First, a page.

• Locate a section with aerial roots to make your propagation process more effective.

The best time to take cuttings is early spring when the plant is warm. Your chances of success increase when you take your cuttings from a fresh and healthy plant part.

Step 2: Get Your Cuttings

We recommend wearing gardening gloves before taking cuttings from the plant to keep your hands safe from an injury.

  • Take sharp shears to cut. (You must sterilize all your tools to keep away any chance of bacterial infection.)
  • Take 4–6 inches of Asparagus cutting from a one- to two-year-old plant.
  • Cut just below a node (the swollen area where leaves attach to the stem). These nodes are where the roots will form when you plant the cutting.
  • Each cutting should have 2–3 nodes.
  • Remove all but the top two leaves from each cutting.

After you have the cuttings, you can move to the next step.

Step 3: Apply Rooting Hormone

You can find rooting hormones at your local garden center or online.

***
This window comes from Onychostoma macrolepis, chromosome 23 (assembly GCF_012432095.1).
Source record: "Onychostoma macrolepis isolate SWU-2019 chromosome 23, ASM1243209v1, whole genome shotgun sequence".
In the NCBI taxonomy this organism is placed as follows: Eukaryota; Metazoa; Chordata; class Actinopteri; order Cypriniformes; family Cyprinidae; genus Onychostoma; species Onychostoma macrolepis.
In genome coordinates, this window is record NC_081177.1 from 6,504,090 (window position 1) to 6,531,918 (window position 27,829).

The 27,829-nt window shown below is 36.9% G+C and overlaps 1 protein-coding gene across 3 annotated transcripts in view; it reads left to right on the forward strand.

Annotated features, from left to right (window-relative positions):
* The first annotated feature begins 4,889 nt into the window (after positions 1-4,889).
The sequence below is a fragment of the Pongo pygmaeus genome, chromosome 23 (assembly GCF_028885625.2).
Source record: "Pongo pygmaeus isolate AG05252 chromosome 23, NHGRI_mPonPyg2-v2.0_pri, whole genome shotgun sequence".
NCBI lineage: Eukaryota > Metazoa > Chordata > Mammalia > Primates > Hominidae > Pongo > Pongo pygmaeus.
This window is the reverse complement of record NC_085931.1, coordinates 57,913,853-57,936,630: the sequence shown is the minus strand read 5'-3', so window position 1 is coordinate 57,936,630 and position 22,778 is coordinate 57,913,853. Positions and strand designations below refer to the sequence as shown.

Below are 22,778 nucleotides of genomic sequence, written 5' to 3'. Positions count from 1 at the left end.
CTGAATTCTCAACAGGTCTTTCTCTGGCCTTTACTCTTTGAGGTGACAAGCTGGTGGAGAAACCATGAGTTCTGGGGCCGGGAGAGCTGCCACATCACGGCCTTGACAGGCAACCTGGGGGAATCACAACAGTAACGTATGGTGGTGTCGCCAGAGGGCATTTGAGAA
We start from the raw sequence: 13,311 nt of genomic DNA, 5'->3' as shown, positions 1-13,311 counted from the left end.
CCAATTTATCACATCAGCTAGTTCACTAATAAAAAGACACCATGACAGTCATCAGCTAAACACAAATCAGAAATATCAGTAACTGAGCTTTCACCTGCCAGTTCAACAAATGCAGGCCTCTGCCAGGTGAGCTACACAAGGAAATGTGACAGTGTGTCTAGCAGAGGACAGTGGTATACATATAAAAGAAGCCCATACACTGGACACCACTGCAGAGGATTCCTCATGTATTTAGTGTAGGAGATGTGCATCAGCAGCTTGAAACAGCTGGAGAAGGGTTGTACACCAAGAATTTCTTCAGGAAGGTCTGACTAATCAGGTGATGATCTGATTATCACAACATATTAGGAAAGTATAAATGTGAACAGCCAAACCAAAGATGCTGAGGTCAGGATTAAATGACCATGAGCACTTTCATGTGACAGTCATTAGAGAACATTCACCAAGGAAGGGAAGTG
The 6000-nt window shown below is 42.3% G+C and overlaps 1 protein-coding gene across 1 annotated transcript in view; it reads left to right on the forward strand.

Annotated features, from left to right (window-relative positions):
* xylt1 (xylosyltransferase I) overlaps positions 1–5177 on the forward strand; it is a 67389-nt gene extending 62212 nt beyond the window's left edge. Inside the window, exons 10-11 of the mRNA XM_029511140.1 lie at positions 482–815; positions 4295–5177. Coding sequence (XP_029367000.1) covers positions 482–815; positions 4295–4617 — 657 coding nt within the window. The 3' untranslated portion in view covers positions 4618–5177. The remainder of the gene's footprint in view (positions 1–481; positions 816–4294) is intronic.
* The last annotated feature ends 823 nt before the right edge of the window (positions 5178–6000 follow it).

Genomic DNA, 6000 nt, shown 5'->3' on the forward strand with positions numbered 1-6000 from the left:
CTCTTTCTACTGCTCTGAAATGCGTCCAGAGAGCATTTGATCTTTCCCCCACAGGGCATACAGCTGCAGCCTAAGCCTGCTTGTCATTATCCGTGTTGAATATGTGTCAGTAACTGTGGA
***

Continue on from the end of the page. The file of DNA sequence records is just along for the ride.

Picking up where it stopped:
• To encourage root growth, apply a rooting hormone to the Asparagus cutting before planting.
  • The function of the rooting hormone is to speed up root growth on the new cuttings. It’s in the form of rooting gel that you can apply with the help of a brush at the cutting base.
  • Or you can dip the cutting ends in the rooting hormone.

Once you have applied the rooting hormone, it’s time to plant the Asparagus cutting.

Step 4: Select Propagation Medium

You can either place them in water or soil.

Both methods have excellent results; select either that suits you best.

Place Asparagus Cuttings in Water

Here are the steps:

  • Take a container with fresh temperate water that is neither too cool to shock your cuttings nor too hot to burn them.
  • Carefully place the cuttings in water without any delay ensuring the nodes are dipped in water (no need to apply rooting hormone when growing in water).
  • Once the cuttings are partially submerged, bring the water container in bright indirect sunlight.
  • If you are not growing outdoors, use LED lights to encourage growth.